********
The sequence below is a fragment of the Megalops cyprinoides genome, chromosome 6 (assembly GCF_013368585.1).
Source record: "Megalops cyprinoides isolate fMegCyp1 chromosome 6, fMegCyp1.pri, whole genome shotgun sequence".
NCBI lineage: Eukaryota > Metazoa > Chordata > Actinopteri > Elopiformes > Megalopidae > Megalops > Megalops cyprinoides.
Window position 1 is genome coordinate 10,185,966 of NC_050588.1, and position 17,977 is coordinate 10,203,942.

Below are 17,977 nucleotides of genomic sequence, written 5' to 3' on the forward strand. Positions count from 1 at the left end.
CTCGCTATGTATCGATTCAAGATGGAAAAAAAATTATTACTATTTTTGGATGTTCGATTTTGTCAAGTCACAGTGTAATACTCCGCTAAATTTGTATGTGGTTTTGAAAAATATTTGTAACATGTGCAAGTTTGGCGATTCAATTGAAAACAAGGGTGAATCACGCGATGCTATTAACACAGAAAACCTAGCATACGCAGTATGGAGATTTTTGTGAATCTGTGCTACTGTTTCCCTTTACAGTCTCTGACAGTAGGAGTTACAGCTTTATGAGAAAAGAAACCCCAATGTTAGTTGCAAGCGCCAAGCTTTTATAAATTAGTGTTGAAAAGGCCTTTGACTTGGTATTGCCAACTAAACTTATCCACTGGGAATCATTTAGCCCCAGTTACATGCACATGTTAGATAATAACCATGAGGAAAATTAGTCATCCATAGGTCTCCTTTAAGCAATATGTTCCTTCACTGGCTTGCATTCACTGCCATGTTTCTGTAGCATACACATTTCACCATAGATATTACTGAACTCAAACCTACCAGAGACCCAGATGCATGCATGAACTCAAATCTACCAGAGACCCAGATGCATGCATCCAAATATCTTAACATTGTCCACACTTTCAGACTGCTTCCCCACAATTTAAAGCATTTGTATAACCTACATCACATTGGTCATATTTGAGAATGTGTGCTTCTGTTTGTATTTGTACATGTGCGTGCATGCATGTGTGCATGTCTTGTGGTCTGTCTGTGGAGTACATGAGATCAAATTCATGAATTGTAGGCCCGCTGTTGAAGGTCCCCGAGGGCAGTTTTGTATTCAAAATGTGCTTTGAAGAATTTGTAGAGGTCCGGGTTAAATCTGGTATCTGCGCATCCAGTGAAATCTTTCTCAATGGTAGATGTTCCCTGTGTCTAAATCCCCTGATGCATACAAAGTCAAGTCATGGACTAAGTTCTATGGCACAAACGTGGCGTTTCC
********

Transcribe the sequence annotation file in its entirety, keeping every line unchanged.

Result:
The sequence below is a fragment of the Megalops cyprinoides genome, chromosome 6 (assembly GCF_013368585.1).
Source record: "Megalops cyprinoides isolate fMegCyp1 chromosome 6, fMegCyp1.pri, whole genome shotgun sequence".
NCBI lineage: Eukaryota > Metazoa > Chordata > Actinopteri > Elopiformes > Megalopidae > Megalops > Megalops cyprinoides.
Window position 1 is genome coordinate 10,185,966 of NC_050588.1, and position 17,977 is coordinate 10,203,942.

Below are 17,977 nucleotides of genomic sequence, written 5' to 3' on the forward strand. Positions count from 1 at the left end.
CTCGCTATGTATCGATTCAAGATGGAAAAAAAATTATTACTATTTTTGGATGTTCGATTTTGTCAAGTCACAGTGTAATACTCCGCTAAATTTGTATGTGGTTTTGAAAAATATTTGTAACATGTGCAAGTTTGGCGATTCAATTGAAAACAAGGGTGAATCACGCGATGCTATTAACACAGAAAACCTAGCATACGCAGTATGGAGATTTTTGTGAATCTGTGCTACTGTTTCCCTTTACAGTCTCTGACAGTAGGAGTTACAGCTTTATGAGAAAAGAAACCCCAATGTTAGTTGCAAGCGCCAAGCTTTTATAAATTAGTGTTGAAAAGGCCTTTGACTTGGTATTGCCAACTAAACTTATCCACTGGGAATCATTTAGCCCCAGTTACATGCACATGTTAGATAATAACCATGAGGAAAATTAGTCATCCATAGGTCTCCTTTAAGCAATATGTTCCTTCACTGGCTTGCATTCACTGCCATGTTTCTGTAGCATACACATTTCACCATAGATATTACTGAACTCAAACCTACCAGAGACCCAGATGCATGCATGAACTCAAATCTACCAGAGACCCAGATGCATGCATCCAAATATCTTAACATTGTCCACACTTTCAGACTGCTTCCCCACAATTTAAAGCATTTGTATAACCTACATCACATTGGTCATATTTGAGAATGTGTGCTTCTGTTTGTATTTGTACATGTGCGTGCATGCATGTGTGCATGTCTTGTGGTCTGTCTGTGGAGTACATGAGATCAAATTCATGAATTGTAGGCCCGCTGTTGAAGGTCCCCGAGGGCAGTTTTGTATTCAAAATGTGCTTTGAAGAATTTGTAGAGGTCCGGGTTAAATCTGGTATCTGCGCATCCAGTGAAATCTTTCTCAATGGTAGATGTTCCCTGTGTCTAAATCCCCTGATGCATACAAAGTCAAGTCATGGACTAAGTTCTATGGCACAAACGTGGCGTTTCC